Brooklyn-based artist Andrew Hughes began blowing glass in 1997, and hasn't looked back since. These days, Andrew makes his work at the UrbanGlass studio. He answered a few questions for us about the behind-the-scenes work that goes into making his stunning pieces.
How did you get started in glass?
Oddly enough, my dad subscribed to Glass Quarterly, and in the back there was a list of schools. I was always curious about how it worked, and I wound up going to the one place that you could go to that accepted people under 18 [Horizons, now defunct]. It was quite pivotal for me to go to this place. My teacher was Jordana Korsen, who was amazing. She was always so positive, like “Just do it! Gather up! Go for it!” Then I went to RISD with the expectation of being a glass major.
How would you describe the work you do now?
The work I’m most interested in making is works that speak to the materiality of glass itself, the sort of mysterious nature of the material that accentuates its often contradictory dualities: liquid/solid, warm/cold, all that stuff.
Would you say your Prism Candlesticks are an example of that?
The Prism candlesticks definitely fall under that. A big influence of the Prism Candlesticks was the Light and Space Movement, of the 1960s and 1970s, specifically DeWain Valentine. And Larry Bell. DeWain Valentine mostly works with polyurethane, Larry Bell did-- and does-- do a lot of work with glass. They’re really interested by the phenomenon of the material itself and what that has to do with environment and experience and its interaction with the people around it. I find it fun to use all of those “high” concepts but apply them to an everyday object, something that implies utility. It’s important to me to make something that can be used in some way.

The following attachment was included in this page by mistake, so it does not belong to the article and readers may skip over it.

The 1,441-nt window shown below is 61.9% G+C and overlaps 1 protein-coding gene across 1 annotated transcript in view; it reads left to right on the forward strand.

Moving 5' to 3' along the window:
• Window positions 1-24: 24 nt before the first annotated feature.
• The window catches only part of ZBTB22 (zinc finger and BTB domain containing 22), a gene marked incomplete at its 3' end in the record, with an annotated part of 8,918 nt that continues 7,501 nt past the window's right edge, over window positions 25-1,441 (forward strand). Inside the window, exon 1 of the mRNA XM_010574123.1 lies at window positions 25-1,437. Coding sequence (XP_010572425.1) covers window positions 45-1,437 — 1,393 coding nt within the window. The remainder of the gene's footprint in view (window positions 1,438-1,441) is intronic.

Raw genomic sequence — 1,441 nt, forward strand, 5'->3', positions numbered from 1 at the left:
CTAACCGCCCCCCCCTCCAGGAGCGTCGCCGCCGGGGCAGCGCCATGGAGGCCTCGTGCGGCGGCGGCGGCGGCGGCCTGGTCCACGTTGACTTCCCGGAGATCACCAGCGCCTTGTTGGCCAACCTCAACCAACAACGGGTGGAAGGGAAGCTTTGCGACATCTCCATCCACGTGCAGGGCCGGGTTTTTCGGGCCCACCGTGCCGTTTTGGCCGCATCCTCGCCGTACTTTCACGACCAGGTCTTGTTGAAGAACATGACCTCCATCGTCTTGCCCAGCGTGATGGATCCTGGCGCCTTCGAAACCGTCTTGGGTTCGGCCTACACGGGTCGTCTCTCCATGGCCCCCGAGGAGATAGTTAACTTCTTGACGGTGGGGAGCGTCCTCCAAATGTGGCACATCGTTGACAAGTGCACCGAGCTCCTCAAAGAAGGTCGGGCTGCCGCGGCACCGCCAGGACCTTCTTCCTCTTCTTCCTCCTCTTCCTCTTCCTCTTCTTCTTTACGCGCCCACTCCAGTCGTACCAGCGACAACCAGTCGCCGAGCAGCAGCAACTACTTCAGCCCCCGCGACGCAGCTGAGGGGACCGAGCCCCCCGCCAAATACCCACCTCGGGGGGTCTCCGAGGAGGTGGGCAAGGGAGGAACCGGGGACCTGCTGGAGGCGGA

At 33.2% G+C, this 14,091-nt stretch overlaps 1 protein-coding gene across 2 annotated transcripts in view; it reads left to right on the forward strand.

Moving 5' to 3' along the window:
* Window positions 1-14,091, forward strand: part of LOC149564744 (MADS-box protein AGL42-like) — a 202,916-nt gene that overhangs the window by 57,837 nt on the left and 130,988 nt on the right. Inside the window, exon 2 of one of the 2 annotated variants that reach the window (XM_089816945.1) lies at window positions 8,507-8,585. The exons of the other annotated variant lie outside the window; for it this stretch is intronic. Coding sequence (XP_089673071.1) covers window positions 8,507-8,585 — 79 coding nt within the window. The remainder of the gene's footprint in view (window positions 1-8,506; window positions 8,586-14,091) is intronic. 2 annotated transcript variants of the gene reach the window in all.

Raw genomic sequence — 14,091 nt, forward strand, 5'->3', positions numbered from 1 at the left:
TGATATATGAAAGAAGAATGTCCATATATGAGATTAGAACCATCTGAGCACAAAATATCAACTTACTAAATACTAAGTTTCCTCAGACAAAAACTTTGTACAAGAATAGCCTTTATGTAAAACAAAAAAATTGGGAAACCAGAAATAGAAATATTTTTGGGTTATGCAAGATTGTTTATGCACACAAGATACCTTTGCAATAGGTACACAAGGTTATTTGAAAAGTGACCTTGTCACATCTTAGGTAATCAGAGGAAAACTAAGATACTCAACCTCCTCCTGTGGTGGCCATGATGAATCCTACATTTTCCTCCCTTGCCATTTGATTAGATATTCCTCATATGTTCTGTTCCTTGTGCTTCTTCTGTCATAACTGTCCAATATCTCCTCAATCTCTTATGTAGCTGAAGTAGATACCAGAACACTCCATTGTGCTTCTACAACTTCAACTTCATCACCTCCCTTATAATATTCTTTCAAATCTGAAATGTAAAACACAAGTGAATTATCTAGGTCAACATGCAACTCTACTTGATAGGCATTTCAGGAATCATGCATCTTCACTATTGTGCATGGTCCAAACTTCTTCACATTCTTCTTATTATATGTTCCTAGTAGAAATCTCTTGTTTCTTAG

When you design an object like the Prism Candlesticks, do you have a very clear idea in your mind of what you want to achieve?
And then you’re just working towards that mental image?
Well, anytime you’re working with multiple polished glass surfaces, there’s still a lot of discovery. I wasn’t sure what the angles [of the Prism Candlesticks] would do, in terms of reflection and refraction. Once you get interior reflections, all the imperfections start popping out and really showing. It’s interesting, how things appear and disappear. The glass reveals itself as you’re making it.
What would you consider to be an imperfection?
Everything. All of it. Nothing I touch is ever "perfect." It’s an unattainable thing you’re striving for. Everything’s a compromise. You never quite get there, right?
What’s your favorite process in the studio/favorite project you've worked on?
My favorite thing is probably these Radial Grid Vases, where I’ll carve a grid pattern into the glass, and then reheat it, and inflate it, and it turns into something else.
Oh, that’s how they're made? I thought they were carved post-inflation.
Yeah, right! But that would be exhaustive.
Well, I think a lot of the things you do could be put into that category.
Being exhaustive? [Laughs.] I’m very into the process. Very process-oriented. That’s why coldworking is really enjoyable to me. And it was not something I could do until I was thirty, I had no patience for it.
Why are the Radial Grid Vases your favorite?
Taking something relatively mundane and bringing it into the cold shop, introducing another element to it, and then putting it back in the hot shop, and having it be yet another thing is like a metamorphosis. And then, it gets coldworked again after it’s inflated, of course. It [involves] all the skills I’ve gathered over the years. It takes all of those things to make this one object.
Interview has been edited for length and clarity.